6. Dreaming. You are half listening and something the peson says suddenly triggers a chain of private associations. Your neighbour says she has been laid off and in a flash you got back to the scene when you go fired for playing hearts on those long coffee breaks.And you’re gone only to return a few minutes later as your neighbour says: “ I knew you’d understand but don’t tell my husband”. You are more prone to dreaming when you feel bored or anxious. Everybody dreams and you sometimes need to make Herculean efforts to stay tuned in. But if you dream a lot with certain people, it may indicate a lack of commitment to knowing or appreciating them. At the very least. it’s a statement that you dont value what they have to say.

  7. Identifying. In this block, you take everything a person tells you and refer it back to your own experience. They want to tell you about a toothache but that reminds you of a time you had oral surgery for receding gums. You launch into your story before you can finish theirs. Everything they tell you reminds of a thing you have felt, done or suffered. You are so busy with those exciting tales of your life that there is no time to really hear or get to know the other person.

  8. Advising. You are a the great problem solver, ready with help. You don’t want to hear more than a few sentences before you begin searching for the right advice. However while you are cooking up suggestions and convincing someone to “just try it” you may miss what’s more important. You didn’t heart the feelings and you didn’t acknowledge the person’s pain. He or she still feels basically alone because you could not listen and just be there.

  9. Sparring. The block has you arguing and debating with people. The other person never feels hears because you are so quick to disagree, in fact a lot of your focus is on finding things to disagree with. You take strong stands, are very clear about your beliefs and preferences., the way to avoid sparring is to repeat back and acknowledge what you’ve heard. Look for one thing you might agree with. One sub-type of sparring is the put-down. You use acerbic or sarcastic remarks to dismiss the other person’s point of view. For example Helen starts telling Arthur about her problems in a biology class. Arthur says: “When are you going to have brains enough to drop that class” Al is feeling overwhelmed with the noise from the television. When he tells rebecca, she says” “Oh no not the television routine again!” The put down is the standard block to listening in marriages. It quickly pushes the communication into stereotyped patterns where each person repeats the a familiar hostile litany.A second type of sparring is discounting. Discounting is for people who can’t stand compliments. “Oh, I didn’t do anything…what do you mean, I was totally lane. It’s nice of you to say but it’s a very poor attempt.” The basic technique of discounting is to run yourself down when you get a compliment. The other person never feels satisfied that you really heard his appreciation. And he is right you didn’t.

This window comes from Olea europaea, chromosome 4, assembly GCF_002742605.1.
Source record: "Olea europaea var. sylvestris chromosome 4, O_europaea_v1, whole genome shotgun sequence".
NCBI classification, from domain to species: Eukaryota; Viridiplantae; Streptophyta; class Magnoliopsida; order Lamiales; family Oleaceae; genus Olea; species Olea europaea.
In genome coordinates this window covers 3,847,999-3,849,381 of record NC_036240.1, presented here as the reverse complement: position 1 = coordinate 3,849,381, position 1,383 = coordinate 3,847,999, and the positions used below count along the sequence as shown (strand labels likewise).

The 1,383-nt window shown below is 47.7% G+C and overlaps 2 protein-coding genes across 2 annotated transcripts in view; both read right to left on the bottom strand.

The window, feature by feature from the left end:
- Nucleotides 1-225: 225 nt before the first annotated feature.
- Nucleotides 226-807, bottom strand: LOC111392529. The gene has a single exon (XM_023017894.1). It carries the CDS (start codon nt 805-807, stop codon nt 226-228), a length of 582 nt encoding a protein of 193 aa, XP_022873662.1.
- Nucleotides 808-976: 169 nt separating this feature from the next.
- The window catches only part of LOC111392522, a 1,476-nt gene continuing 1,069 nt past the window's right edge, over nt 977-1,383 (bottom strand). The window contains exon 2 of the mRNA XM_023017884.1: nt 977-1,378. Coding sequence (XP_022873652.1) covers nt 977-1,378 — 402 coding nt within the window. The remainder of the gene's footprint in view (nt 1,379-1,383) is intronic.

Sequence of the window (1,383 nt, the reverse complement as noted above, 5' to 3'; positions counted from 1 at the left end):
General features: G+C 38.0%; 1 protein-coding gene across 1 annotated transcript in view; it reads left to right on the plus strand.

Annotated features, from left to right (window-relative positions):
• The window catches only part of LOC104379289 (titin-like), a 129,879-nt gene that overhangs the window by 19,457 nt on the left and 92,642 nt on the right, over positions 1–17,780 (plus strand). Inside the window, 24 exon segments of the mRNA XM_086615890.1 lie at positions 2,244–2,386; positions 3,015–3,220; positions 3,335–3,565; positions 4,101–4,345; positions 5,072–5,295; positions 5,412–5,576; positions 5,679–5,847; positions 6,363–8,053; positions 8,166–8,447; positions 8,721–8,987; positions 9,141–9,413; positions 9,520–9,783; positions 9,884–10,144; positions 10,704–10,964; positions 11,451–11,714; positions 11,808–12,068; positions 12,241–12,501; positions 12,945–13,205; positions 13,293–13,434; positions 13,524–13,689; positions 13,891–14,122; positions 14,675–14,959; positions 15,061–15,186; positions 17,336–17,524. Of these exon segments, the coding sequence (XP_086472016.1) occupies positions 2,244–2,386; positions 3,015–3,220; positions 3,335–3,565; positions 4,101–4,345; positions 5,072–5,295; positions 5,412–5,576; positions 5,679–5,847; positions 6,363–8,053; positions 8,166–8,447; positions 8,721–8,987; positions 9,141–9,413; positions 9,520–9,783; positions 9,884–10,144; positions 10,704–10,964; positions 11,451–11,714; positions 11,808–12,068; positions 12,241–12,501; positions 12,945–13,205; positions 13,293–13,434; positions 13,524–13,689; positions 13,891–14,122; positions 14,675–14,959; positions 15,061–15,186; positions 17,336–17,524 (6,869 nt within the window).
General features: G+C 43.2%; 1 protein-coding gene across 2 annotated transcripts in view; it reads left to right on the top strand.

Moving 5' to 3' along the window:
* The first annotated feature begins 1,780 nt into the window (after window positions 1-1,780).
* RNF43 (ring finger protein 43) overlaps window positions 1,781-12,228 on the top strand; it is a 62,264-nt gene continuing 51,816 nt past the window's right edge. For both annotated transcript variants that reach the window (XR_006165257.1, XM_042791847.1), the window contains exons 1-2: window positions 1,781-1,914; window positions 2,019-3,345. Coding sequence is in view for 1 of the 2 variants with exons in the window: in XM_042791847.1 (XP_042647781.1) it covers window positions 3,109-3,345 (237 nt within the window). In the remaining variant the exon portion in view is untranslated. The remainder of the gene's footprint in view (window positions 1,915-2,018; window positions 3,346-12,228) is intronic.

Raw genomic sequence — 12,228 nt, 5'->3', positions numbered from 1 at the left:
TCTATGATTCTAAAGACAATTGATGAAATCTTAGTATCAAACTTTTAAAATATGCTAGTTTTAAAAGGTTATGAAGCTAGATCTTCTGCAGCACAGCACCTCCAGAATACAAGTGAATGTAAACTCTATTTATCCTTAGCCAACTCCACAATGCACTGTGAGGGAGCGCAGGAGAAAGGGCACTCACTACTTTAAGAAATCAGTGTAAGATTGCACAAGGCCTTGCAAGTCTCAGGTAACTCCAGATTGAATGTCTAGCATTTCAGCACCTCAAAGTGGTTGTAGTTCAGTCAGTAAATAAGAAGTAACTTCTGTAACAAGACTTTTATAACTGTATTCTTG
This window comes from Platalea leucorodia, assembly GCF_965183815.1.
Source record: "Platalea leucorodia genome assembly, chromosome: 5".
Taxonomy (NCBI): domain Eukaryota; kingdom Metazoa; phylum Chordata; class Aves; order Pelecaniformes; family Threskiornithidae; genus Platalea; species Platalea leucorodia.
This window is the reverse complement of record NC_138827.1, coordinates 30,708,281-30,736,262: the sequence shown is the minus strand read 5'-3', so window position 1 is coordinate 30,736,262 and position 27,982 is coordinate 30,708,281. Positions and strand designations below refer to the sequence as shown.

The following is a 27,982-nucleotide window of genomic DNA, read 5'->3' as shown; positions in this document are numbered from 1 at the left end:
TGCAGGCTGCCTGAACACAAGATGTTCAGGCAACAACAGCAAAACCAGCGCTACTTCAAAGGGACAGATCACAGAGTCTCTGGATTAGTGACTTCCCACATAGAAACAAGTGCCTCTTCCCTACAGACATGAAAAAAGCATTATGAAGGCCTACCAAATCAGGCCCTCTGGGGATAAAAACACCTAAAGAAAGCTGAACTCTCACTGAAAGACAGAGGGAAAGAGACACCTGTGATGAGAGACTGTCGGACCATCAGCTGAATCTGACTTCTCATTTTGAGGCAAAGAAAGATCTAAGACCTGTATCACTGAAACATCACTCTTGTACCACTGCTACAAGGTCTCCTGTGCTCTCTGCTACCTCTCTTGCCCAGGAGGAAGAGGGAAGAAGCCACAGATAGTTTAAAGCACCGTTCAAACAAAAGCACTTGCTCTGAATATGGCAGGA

10. Being right. Being right means you will go to lengths (twist the facts, start shouting, make excuses or accusations, call us past sins) to avoid being wrong. You cant listen to criticism, you can’t be corrected and you cant take suggestions to change. Your convictions are unshakable. And since you won’t acknowledge that your mistakes are mistakes, you just keep making them.

  11. Derailing. The listening block is accomplished by suddently changing the subject. You derail the train of conversation when you get bored or uncomfortable with a topic. Another way of derailing is by joking it off. This means that you continually respond to whatever is said with a joke or quip in order to avoid the discomfort or anxiety in seriously listening to the other person.

  12. Placating. Right ..right…absolutely… I know…Of course you are…incredible…Yes…Really? You want to be nice, pleasant, supportive. You want people to like you. So you agree with everything. You may half listen, just enough to get the drift, but you are not really involved. You are placating rather than tuning in and examining what’s being said.

Next time you have a conversation, observe and find what blocks apply, have fun!